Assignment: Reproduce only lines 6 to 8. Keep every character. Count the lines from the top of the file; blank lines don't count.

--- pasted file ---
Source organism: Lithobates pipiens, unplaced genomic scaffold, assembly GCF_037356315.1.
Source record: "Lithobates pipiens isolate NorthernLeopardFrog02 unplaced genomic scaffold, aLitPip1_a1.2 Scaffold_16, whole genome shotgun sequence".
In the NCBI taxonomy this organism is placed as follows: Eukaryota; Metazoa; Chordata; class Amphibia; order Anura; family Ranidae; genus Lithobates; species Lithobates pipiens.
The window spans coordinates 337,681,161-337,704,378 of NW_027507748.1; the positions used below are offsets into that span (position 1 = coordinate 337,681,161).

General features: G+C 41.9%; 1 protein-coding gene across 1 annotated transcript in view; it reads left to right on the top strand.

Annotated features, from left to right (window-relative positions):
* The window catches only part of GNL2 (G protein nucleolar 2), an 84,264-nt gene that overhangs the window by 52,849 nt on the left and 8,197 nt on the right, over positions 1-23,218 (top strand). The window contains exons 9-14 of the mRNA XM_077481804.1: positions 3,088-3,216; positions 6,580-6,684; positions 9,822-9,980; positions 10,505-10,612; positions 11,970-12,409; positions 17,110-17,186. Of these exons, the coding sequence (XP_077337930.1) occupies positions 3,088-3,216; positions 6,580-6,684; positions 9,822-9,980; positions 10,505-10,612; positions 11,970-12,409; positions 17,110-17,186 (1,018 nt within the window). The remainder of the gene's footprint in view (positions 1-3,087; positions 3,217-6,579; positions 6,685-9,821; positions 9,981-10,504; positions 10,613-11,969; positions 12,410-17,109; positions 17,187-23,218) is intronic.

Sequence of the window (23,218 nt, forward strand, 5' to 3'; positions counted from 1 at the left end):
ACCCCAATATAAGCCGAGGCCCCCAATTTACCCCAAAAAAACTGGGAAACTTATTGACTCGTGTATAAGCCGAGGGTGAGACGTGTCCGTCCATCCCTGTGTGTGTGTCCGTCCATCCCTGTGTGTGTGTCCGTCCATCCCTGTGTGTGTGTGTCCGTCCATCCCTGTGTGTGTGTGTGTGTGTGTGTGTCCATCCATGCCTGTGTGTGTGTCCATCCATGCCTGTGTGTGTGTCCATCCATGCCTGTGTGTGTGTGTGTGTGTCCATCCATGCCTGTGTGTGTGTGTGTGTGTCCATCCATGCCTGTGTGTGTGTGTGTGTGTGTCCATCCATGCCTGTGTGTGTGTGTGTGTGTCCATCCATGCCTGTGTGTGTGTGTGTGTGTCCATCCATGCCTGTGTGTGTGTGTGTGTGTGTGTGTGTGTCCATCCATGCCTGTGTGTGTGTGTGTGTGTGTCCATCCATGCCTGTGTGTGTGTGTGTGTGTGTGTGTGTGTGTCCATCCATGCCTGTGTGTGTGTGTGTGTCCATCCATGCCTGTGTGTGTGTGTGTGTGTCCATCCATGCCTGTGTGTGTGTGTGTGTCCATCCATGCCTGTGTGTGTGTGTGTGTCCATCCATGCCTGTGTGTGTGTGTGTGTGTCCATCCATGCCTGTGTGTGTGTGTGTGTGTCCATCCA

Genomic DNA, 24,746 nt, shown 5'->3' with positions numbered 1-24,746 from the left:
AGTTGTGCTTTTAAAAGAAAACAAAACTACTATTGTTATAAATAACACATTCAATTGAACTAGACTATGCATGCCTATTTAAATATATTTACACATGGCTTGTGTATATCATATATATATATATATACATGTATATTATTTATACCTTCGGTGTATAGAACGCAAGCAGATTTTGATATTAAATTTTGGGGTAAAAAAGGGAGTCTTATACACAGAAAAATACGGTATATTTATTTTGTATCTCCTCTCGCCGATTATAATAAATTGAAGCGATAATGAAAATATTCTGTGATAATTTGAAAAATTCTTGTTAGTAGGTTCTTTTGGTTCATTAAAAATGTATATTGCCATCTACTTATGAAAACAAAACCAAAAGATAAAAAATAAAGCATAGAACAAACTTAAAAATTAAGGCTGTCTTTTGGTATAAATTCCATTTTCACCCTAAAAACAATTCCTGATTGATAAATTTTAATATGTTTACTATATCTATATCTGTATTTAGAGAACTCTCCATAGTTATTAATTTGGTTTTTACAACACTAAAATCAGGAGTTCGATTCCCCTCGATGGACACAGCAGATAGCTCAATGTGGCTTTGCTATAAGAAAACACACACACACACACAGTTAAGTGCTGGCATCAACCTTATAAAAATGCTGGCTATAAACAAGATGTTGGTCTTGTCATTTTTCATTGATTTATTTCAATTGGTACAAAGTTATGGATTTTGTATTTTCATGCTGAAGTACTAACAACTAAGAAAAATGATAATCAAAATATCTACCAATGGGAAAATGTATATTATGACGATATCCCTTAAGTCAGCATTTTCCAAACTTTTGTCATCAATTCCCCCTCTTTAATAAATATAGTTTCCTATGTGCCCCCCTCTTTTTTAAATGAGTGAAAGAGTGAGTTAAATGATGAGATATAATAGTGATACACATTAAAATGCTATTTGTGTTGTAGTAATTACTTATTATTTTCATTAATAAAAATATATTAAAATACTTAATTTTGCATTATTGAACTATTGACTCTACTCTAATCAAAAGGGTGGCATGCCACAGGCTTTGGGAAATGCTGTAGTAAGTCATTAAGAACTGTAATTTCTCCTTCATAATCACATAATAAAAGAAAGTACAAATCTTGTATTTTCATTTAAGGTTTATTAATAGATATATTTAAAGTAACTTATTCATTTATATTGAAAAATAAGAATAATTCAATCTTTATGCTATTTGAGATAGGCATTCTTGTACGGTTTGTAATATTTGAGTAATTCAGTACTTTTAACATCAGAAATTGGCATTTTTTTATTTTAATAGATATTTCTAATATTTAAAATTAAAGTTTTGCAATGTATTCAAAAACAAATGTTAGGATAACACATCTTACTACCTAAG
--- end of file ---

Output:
Annotated features, from left to right (window-relative positions):
* The window catches only part of GNL2 (G protein nucleolar 2), an 84,264-nt gene that overhangs the window by 52,849 nt on the left and 8,197 nt on the right, over positions 1-23,218 (top strand). The window contains exons 9-14 of the mRNA XM_077481804.1: positions 3,088-3,216; positions 6,580-6,684; positions 9,822-9,980; positions 10,505-10,612; positions 11,970-12,409; positions 17,110-17,186. Of these exons, the coding sequence (XP_077337930.1) occupies positions 3,088-3,216; positions 6,580-6,684; positions 9,822-9,980; positions 10,505-10,612; positions 11,970-12,409; positions 17,110-17,186 (1,018 nt within the window). The remainder of the gene's footprint in view (positions 1-3,087; positions 3,217-6,579; positions 6,685-9,821; positions 9,981-10,504; positions 10,613-11,969; positions 12,410-17,109; positions 17,187-23,218) is intronic.

Sequence of the window (23,218 nt, forward strand, 5' to 3'; positions counted from 1 at the left end):